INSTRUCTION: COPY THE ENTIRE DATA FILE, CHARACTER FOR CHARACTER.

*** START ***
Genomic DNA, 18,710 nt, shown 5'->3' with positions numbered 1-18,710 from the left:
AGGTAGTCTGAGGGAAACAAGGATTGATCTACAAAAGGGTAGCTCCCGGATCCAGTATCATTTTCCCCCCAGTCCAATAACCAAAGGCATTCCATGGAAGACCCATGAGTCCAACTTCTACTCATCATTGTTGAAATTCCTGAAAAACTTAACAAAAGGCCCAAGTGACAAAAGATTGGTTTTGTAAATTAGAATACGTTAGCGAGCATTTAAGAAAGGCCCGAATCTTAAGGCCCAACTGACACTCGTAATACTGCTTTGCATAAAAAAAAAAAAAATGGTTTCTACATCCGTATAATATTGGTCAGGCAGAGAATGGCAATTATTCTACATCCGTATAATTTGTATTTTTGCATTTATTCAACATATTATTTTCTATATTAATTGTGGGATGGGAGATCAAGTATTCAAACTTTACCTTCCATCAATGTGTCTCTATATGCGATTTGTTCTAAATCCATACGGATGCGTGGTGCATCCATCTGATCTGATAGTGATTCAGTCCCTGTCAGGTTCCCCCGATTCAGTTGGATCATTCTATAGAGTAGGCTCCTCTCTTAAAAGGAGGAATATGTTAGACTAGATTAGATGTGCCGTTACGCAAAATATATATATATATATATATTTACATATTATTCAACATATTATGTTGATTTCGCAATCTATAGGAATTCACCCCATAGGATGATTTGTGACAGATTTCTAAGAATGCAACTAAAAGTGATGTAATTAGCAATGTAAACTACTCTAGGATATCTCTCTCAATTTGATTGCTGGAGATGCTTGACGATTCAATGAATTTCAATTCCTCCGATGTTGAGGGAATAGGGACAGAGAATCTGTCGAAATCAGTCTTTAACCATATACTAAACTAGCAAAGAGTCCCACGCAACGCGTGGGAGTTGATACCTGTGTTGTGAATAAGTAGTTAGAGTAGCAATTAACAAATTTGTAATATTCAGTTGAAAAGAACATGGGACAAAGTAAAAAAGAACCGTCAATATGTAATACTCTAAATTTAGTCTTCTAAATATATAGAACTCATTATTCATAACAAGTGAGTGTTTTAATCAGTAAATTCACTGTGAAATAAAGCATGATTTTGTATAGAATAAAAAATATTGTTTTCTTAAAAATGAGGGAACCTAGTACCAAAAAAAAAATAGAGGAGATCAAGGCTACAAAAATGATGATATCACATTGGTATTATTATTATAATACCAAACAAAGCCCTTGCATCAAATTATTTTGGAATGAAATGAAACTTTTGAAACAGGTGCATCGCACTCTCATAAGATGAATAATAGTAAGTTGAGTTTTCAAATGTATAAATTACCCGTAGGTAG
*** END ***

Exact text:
Genomic DNA, 18,710 nt, shown 5'->3' with positions numbered 1-18,710 from the left:
AGGTAGTCTGAGGGAAACAAGGATTGATCTACAAAAGGGTAGCTCCCGGATCCAGTATCATTTTCCCCCCAGTCCAATAACCAAAGGCATTCCATGGAAGACCCATGAGTCCAACTTCTACTCATCATTGTTGAAATTCCTGAAAAACTTAACAAAAGGCCCAAGTGACAAAAGATTGGTTTTGTAAATTAGAATACGTTAGCGAGCATTTAAGAAAGGCCCGAATCTTAAGGCCCAACTGACACTCGTAATACTGCTTTGCATAAAAAAAAAAAAAATGGTTTCTACATCCGTATAATATTGGTCAGGCAGAGAATGGCAATTATTCTACATCCGTATAATTTGTATTTTTGCATTTATTCAACATATTATTTTCTATATTAATTGTGGGATGGGAGATCAAGTATTCAAACTTTACCTTCCATCAATGTGTCTCTATATGCGATTTGTTCTAAATCCATACGGATGCGTGGTGCATCCATCTGATCTGATAGTGATTCAGTCCCTGTCAGGTTCCCCCGATTCAGTTGGATCATTCTATAGAGTAGGCTCCTCTCTTAAAAGGAGGAATATGTTAGACTAGATTAGATGTGCCGTTACGCAAAATATATATATATATATATATTTACATATTATTCAACATATTATGTTGATTTCGCAATCTATAGGAATTCACCCCATAGGATGATTTGTGACAGATTTCTAAGAATGCAACTAAAAGTGATGTAATTAGCAATGTAAACTACTCTAGGATATCTCTCTCAATTTGATTGCTGGAGATGCTTGACGATTCAATGAATTTCAATTCCTCCGATGTTGAGGGAATAGGGACAGAGAATCTGTCGAAATCAGTCTTTAACCATATACTAAACTAGCAAAGAGTCCCACGCAACGCGTGGGAGTTGATACCTGTGTTGTGAATAAGTAGTTAGAGTAGCAATTAACAAATTTGTAATATTCAGTTGAAAAGAACATGGGACAAAGTAAAAAAGAACCGTCAATATGTAATACTCTAAATTTAGTCTTCTAAATATATAGAACTCATTATTCATAACAAGTGAGTGTTTTAATCAGTAAATTCACTGTGAAATAAAGCATGATTTTGTATAGAATAAAAAATATTGTTTTCTTAAAAATGAGGGAACCTAGTACCAAAAAAAAAATAGAGGAGATCAAGGCTACAAAAATGATGATATCACATTGGTATTATTATTATAATACCAAACAAAGCCCTTGCATCAAATTATTTTGGAATGAAATGAAACTTTTGAAACAGGTGCATCGCACTCTCATAAGATGAATAATAGTAAGTTGAGTTTTCAAATGTATAAATTACCCGTAGGTAG